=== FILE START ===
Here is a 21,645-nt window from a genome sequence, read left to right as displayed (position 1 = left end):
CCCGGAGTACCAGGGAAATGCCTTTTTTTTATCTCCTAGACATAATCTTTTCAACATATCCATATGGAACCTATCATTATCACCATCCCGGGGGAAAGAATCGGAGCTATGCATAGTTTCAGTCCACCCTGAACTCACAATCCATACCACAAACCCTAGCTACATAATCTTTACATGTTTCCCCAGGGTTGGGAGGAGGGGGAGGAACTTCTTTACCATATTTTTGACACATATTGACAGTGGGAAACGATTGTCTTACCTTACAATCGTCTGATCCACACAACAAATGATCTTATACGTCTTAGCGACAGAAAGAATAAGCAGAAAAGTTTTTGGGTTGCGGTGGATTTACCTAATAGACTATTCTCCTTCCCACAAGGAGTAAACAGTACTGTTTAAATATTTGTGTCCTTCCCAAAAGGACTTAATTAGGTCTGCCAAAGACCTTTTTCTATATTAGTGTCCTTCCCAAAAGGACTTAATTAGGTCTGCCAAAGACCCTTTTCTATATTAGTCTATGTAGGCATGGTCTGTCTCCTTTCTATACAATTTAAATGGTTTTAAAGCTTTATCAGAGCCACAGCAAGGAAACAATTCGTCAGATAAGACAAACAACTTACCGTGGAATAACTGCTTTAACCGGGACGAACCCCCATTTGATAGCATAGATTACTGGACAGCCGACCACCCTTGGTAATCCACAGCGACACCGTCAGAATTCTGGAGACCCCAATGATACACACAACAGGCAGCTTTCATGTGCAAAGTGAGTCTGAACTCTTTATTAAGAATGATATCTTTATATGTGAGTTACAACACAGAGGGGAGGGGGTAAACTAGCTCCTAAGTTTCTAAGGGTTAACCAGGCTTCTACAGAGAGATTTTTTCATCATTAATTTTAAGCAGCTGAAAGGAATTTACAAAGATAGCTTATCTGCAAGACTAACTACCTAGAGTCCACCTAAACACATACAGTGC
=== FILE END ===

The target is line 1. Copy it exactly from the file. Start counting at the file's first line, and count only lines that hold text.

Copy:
Here is a 21,645-nt window from a genome sequence, read left to right as displayed (position 1 = left end):